The interesting thing about tropical farming is not land poverty. It’s not soil poverty. The soil is actually okay. The problem with sustainability in tropical areas is input because farmers, by and large, are poor. They don’t have access to the capital needed for sustainable input. Not surprisingly they are not able to produce the large yields that American and European farmers produce on autopilot.
So, the key here is to create a farming system that works with how the tropical elements currently work together. In other words, instead of imposing something new on the soil or on the land, you basically work with what’s there. We work with the current system and try to make it work for us instead of against us. That is the key to sustainable tropical farming.
From all our experiments and research, the number one best way to achieve this is back-to-Eden farming. You basically chop up small or thin tree branches, strip off the leaves and use the leaves as animal feed. The thicker branches, you can then turn into charcoal using mud, and this makes for great instant cash for your family.
The real action involves processing the other branches. You chop them up into small pieces, and you distribute them evenly on the ground. Under that layer is some manure or some sort of biological fertilizer. This is all you need because the mulch, as long as you keep replenishing it and layering it with manure, acts both as a protective layer for the plants you’re growing but also as a slow-release fertilizer. As Mother Nature breaks down the outer layer of this field, it makes the soil fatter and fatter. Funny how that works, right?
The best part to this is if you plant trees, you can create a self-sustaining system where you can prune the trees for firewood and branches for new mulch. You create a closed system and you actually can make quite a bit of sustainable living turning lot of the trees into charcoal without killing the trees. So, you can create a system that produces instant cash as well as crops. It really is amazing, and this is the key to sustainable tropical farming.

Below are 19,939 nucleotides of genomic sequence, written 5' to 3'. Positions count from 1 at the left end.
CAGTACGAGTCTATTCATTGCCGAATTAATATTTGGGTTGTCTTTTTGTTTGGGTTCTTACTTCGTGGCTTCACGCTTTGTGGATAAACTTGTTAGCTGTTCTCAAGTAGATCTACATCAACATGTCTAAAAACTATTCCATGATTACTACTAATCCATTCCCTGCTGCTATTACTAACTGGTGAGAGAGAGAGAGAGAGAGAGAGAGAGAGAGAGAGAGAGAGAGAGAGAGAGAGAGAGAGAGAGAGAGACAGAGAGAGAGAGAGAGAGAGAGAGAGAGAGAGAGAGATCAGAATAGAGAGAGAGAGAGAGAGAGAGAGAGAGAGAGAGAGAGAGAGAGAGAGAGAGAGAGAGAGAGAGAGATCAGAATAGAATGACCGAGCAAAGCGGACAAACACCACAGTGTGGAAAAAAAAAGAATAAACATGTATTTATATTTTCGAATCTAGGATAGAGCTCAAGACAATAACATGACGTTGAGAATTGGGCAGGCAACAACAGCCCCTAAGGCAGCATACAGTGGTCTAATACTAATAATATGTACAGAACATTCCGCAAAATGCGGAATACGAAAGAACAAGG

Another key aspect of sustainable farming involves water management. What’s so awesome about the permaculture system described above is the mulch does it all. You read that right. The mulch does water storage and management. How? Well, when it rains, the mulch absorbs moisture and if there is too much water, it displaces the water. It prevents water from piling up too much in one place. When it gets dry, the mulch retains water. In fact, there are many people using the back to eden form of permaculture in desert like conditions in Southern California. They are able to keep their plants green even though it is scorching out. That’s how powerful this water management system is.
When it comes to fertilization, permaculture really pushes farmers to work with animals. The most basic involves chickens and their eggs. Not only do chickens in the backyard produce daily eggs, they also produce lots of manure. Properly treat these and you have yourself a nice free supply of fertilizer. Indeed, you should build a chicken tractor where you move troops of chickens across your permaculture farm by simply lifting the chickens’ coop on wheels and letting the birds march to their new spot. Rotate across your spread and you give free food to your birds while fertilizing the soil.